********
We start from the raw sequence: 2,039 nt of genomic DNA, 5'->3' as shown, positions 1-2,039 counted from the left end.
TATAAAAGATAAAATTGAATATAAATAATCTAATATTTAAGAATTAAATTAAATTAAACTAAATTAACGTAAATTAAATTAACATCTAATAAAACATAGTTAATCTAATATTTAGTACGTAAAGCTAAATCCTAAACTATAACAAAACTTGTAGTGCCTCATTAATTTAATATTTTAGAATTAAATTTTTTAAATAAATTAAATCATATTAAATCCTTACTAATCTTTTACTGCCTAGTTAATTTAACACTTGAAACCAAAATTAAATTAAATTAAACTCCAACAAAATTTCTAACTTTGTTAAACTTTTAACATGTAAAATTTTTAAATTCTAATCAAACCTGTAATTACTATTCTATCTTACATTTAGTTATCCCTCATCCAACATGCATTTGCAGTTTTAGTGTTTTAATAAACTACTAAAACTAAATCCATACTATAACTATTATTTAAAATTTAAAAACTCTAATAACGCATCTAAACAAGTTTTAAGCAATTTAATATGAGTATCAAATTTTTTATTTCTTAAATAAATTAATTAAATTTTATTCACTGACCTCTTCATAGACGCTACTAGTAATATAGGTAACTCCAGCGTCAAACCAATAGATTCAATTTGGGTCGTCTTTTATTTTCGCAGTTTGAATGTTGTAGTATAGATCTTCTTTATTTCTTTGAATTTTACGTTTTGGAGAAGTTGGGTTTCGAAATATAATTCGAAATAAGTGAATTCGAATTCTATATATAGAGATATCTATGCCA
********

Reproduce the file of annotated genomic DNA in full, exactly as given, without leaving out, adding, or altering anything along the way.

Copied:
We start from the raw sequence: 2,039 nt of genomic DNA, 5'->3' as shown, positions 1-2,039 counted from the left end.
TATAAAAGATAAAATTGAATATAAATAATCTAATATTTAAGAATTAAATTAAATTAAACTAAATTAACGTAAATTAAATTAACATCTAATAAAACATAGTTAATCTAATATTTAGTACGTAAAGCTAAATCCTAAACTATAACAAAACTTGTAGTGCCTCATTAATTTAATATTTTAGAATTAAATTTTTTAAATAAATTAAATCATATTAAATCCTTACTAATCTTTTACTGCCTAGTTAATTTAACACTTGAAACCAAAATTAAATTAAATTAAACTCCAACAAAATTTCTAACTTTGTTAAACTTTTAACATGTAAAATTTTTAAATTCTAATCAAACCTGTAATTACTATTCTATCTTACATTTAGTTATCCCTCATCCAACATGCATTTGCAGTTTTAGTGTTTTAATAAACTACTAAAACTAAATCCATACTATAACTATTATTTAAAATTTAAAAACTCTAATAACGCATCTAAACAAGTTTTAAGCAATTTAATATGAGTATCAAATTTTTTATTTCTTAAATAAATTAATTAAATTTTATTCACTGACCTCTTCATAGACGCTACTAGTAATATAGGTAACTCCAGCGTCAAACCAATAGATTCAATTTGGGTCGTCTTTTATTTTCGCAGTTTGAATGTTGTAGTATAGATCTTCTTTATTTCTTTGAATTTTACGTTTTGGAGAAGTTGGGTTTCGAAATATAATTCGAAATAAGTGAATTCGAATTCTATATATAGAGATATCTATGCCA